I said I expected the year would also be important to UUCA, with my planned retirement, which, of course, was delayed – see paragraph 1. And I said that to prepare us for the transition I would devote some time in worship to “the basics of our religion,” choosing as a way to do that a series of services about our 7 principles. I did that and found it a helpful discipline for us, even if it turned out I was sticking around. This year as, once again, I look forward to my retirement I want to attempt a similar project, and we’ll see where this takes us.
Our religious lives are challenged in so many ways by all that we’re living through that I thought it would be worthwhile to look at our grounding. To do that, I’m going to use as a prompt a book called A House for Hope: The Promise of Progressive Religion in the 21st Century. Its authors are two respected leaders in our movement; Rev. Rebecca Ann Parker and Rev. John Buehrens.
The book uses the metaphor of a house to describe the basic theological premises of our tradition. In a series of services, we’ll work our way up from the ground we build on to the foundation, the walls, the roof, the welcoming rooms and the threshold. And we’ll touch on such subjects as what we understand to be the beginning and end of all things, what religious community looks like, how we cope with evil, how we understand God or ultimacy, what it is to be human, and what the mission of liberal or progressive community is.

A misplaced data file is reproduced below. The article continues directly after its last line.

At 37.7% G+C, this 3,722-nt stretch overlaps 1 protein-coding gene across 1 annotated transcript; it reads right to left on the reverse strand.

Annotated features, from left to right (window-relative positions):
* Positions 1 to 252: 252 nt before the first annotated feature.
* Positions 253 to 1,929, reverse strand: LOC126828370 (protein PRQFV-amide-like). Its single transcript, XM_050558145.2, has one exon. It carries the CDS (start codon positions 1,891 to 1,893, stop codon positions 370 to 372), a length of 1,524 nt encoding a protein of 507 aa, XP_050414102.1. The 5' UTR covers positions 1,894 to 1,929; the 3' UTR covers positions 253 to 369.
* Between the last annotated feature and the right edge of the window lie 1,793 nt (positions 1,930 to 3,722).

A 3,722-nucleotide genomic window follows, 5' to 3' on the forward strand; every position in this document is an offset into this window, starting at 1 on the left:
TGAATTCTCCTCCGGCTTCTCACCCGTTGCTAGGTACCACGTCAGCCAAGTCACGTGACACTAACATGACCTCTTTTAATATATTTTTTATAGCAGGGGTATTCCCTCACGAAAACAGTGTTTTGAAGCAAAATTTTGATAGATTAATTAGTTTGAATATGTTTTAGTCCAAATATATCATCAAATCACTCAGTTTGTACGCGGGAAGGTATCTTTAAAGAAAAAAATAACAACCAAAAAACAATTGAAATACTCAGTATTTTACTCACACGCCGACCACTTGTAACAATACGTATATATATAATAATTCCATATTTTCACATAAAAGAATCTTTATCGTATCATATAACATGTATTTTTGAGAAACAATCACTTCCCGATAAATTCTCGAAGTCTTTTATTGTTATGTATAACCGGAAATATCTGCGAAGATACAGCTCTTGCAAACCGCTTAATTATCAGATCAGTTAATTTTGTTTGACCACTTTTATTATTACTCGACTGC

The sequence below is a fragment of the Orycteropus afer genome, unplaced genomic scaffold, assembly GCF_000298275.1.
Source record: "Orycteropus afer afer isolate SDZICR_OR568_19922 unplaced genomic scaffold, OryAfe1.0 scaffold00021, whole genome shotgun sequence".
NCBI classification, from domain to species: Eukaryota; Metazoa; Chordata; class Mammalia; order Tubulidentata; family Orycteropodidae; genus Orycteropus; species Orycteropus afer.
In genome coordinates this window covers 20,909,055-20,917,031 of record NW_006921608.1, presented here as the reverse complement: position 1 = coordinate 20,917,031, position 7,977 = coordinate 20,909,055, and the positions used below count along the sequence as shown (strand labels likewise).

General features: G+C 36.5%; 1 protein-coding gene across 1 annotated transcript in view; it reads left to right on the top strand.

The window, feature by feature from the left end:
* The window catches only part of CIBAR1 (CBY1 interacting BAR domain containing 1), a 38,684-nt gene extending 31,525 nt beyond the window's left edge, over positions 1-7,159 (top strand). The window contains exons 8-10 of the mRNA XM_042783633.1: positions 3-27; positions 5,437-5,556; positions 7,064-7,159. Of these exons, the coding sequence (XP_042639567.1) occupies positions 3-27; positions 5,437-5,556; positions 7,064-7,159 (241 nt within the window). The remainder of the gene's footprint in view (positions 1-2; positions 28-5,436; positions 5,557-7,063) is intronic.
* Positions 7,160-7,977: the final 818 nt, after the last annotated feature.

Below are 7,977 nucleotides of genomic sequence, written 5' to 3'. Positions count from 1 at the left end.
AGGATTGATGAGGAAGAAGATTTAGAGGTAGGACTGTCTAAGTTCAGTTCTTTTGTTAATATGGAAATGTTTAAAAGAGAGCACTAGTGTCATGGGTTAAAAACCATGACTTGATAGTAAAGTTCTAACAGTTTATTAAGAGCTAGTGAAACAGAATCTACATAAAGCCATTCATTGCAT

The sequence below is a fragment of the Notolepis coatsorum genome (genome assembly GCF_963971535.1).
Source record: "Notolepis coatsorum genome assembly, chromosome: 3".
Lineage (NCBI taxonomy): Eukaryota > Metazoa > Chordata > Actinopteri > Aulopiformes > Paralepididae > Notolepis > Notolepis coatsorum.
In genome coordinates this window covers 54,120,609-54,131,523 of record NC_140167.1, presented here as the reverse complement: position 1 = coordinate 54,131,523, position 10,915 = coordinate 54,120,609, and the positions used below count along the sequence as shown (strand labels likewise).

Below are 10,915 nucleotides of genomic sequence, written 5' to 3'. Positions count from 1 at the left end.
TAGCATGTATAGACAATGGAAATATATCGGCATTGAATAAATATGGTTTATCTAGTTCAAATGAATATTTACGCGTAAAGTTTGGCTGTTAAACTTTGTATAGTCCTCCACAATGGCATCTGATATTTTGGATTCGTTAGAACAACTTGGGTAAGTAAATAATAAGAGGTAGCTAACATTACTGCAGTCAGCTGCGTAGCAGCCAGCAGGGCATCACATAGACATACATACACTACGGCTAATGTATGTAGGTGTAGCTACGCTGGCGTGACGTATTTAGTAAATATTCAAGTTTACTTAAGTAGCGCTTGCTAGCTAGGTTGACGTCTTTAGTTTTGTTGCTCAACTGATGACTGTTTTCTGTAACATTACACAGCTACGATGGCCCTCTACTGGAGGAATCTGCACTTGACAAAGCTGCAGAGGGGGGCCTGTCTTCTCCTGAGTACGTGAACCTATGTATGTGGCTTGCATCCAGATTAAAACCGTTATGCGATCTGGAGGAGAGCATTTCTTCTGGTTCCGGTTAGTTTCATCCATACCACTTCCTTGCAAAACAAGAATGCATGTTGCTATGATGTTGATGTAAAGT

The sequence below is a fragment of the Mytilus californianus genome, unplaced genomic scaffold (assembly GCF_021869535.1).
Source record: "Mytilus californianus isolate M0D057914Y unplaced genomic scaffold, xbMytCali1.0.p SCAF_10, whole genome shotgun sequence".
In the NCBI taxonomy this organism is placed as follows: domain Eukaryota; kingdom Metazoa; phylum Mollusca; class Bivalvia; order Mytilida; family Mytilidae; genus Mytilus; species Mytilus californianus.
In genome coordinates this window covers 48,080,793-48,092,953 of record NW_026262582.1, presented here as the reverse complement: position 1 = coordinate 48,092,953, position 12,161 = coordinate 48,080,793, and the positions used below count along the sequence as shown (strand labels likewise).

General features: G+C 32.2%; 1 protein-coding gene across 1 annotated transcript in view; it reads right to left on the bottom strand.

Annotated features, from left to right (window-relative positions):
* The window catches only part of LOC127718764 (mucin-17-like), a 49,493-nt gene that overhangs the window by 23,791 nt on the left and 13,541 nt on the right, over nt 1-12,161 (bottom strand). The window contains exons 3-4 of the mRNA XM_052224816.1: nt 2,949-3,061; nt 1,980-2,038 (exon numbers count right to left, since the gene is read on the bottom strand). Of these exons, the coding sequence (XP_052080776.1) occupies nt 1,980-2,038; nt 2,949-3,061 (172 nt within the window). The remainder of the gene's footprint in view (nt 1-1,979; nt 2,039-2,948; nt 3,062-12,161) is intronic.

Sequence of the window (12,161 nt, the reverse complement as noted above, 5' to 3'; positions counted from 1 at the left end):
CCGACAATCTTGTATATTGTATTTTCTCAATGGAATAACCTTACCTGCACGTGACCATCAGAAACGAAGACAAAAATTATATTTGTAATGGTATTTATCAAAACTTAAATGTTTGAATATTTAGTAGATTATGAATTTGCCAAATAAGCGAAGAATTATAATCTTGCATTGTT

It’s a lot, and needless to say what I have to offer will give you only a tasting of a very rich feast. But I hope it will be enough to get you reflecting more deeply on who we are, what we have to do, and where you situate yourself in this hopeful tradition. We begin this Sunday in The Garden. See you there.
This year our winter holiday observances are unlike those of previous years. Most of us will be at home with immediate family or alone. Many yearly holiday trips have been reluctantly cancelled as, weary of the pandemic, we wait for vaccines to reach our communities. Some of us have been healthy, others have become sick and recuperated. Still others are struggling with recovery. We all mourn the loss of over 300,000 Americans and millions worldwide to COVID-19 even though we may not know how to mourn such an event. That is what is on most of our minds as we prepare to observe the winter holidays. It has been a difficult year. A year of grieving lives lost, grieving cancelled gatherings with family and friends, grieving the loss of the illusion that we live in an ideal democracy, and so much more.